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XBQ-1
Role Flying bomb
National origin United States
Built by Fleetwings
First flight May 1944
Primary user United States Army Air Forces
Number built 1
Variants Fleetwings BQ-2

The Fleetwings BQ-1 was an early expendable unmanned aerial vehicle — referred to at the time as an "assault drone" — developed by Fleetwings during the Second World War for use by the United States Army Air Forces. Only a single example of the type was built, the program being cancelled following the crash of the prototype on its first flight.

Development[]

Development of the BQ-1 began on July 10, 1942, under a program for the development of "aerial torpedoes" - unmanned aircraft carrying internal bombs - that had been instigated in March of that year. Fleetwings was contracted to build a single XBQ-1 assault drone,[1] powered by two Franklin O-405-7 opposed piston engines, and fitted with a fixed landing gear in tricycle configuration. The aircraft was optionally piloted; a single-seat cockpit was installed for ferry and training flights; a fairing would replace the cockpit canopy on operational missions.[2] The BQ-1 was intended to carry a 2,000 pounds (910 kg) warhead over a range of 1,717 miles (2,763 km) at 225 miles per hour (362 km/h); the aircraft would be destroyed in the act of striking the target.[1] A single BQ-2 was to be constructed as well under the same contract.[1]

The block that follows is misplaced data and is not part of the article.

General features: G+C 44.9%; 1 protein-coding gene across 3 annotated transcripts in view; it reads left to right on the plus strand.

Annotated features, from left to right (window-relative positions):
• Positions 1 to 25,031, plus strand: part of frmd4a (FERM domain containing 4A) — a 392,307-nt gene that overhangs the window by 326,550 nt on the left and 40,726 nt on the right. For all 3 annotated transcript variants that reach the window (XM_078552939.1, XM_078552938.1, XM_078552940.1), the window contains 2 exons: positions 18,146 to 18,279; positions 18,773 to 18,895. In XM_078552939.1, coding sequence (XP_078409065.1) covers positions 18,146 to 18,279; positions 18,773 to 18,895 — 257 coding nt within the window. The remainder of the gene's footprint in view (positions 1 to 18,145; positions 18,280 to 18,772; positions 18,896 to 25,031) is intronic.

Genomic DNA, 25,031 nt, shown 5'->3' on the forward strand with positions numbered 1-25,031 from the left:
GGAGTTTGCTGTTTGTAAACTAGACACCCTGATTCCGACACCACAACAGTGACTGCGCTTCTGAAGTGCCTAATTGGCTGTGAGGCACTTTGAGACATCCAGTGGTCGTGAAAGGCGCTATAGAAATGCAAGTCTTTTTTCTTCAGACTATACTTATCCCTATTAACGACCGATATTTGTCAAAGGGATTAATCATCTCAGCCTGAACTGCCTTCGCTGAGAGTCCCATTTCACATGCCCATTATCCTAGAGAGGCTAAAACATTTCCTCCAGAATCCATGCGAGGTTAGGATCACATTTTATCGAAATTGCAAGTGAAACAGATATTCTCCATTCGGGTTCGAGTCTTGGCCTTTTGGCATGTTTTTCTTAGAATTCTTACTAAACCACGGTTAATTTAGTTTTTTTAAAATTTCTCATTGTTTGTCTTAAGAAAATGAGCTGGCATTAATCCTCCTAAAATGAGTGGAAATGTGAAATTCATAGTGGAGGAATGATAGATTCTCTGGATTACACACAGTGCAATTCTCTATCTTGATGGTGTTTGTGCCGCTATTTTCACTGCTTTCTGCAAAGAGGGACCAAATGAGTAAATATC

Flight testing[]

Following trials of the television-based command guidance system using a PQ-12 target drone, and earlier trials of the XBQ-2A, the XBQ-1 flew in May 1944; however, the aircraft crashed on its maiden flight. Following the loss of the lone prototype BQ-1, the project was cancelled.[1]

Specifications (XBQ-1)[]

Data from [2]

General characteristics

  • Crew: 1 (optional)
  • Wingspan: 48 ft 7 in (14.81 m)
  • Gross weight: 7,700 lb (3,493 kg)
  • Powerplant: 2 × Franklin O-405-7 opposed piston engines, 225 hp (168 kW) each

Performance

  • Cruise speed: 225 mph (196 kn; 362 km/h)
  • Range: 1,717 mi (1,492 nmi; 2,763 km)

Armament

  • 2,000 pounds (910 kg) warhead
  • See also[]

    References[]

    Notes
    1. 1.0 1.1 1.2 1.3 Werrell 1985, p.30.
    2. 2.0 2.1 Parsch 2005
    Bibliography

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